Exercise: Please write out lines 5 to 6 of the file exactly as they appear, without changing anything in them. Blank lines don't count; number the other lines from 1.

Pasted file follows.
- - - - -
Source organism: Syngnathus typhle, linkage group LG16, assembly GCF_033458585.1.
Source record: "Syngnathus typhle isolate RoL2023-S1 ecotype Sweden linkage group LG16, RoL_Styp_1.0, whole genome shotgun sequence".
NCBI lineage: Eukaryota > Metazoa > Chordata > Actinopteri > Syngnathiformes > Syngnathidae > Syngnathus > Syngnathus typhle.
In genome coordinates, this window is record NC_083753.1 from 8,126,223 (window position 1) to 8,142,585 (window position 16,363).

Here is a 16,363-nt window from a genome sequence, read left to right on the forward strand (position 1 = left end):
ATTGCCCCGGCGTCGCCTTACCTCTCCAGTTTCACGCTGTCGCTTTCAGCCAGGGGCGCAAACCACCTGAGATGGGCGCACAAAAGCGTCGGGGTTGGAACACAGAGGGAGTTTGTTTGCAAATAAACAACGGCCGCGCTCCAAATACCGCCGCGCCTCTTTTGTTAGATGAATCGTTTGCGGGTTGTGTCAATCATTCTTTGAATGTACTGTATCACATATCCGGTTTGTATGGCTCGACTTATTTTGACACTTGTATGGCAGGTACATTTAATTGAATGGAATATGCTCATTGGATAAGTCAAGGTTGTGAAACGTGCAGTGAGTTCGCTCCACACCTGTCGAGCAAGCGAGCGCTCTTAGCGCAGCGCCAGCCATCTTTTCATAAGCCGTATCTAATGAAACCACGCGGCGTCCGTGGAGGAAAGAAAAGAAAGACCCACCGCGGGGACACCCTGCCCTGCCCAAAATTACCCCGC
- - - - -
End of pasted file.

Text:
Here is a 16,363-nt window from a genome sequence, read left to right on the forward strand (position 1 = left end):
ATTGCCCCGGCGTCGCCTTACCTCTCCAGTTTCACGCTGTCGCTTTCAGCCAGGGGCGCAAACCACCTGAGATGGGCGCACAAAAGCGTCGGGGTTGGAACACAGAGGGAGTTTGTTTGCAAATAAACAACGGCCGCGCTCCAAATACCGCCGCGCCTCTTTTGTTAGATGAATCGTTTGCGGGTTGTGTCAATCATTCTTTGAATGTACTGTATCACATATCCGGTTTGTATGGCTCGACTTATTTTGACACTTGTATGGCAGGTACATTTAATTGAATGGAATATGCTCATTGGATAAGTCAAGGTTGTGAAACGTGCAGTGAGTTCGCTCCACACCTGTCGAGCAAGCGAGCGCTCTTAGCGCAGCGCCAGCCATCTTTTCATAAGCCGTATCTAATGAAACCACGCGGCGTCCGTGGAGGAAAGAAAAGAAAGACCCACCGCGGGGACACCCTGCCCTGCCCAAAATTACCCCGC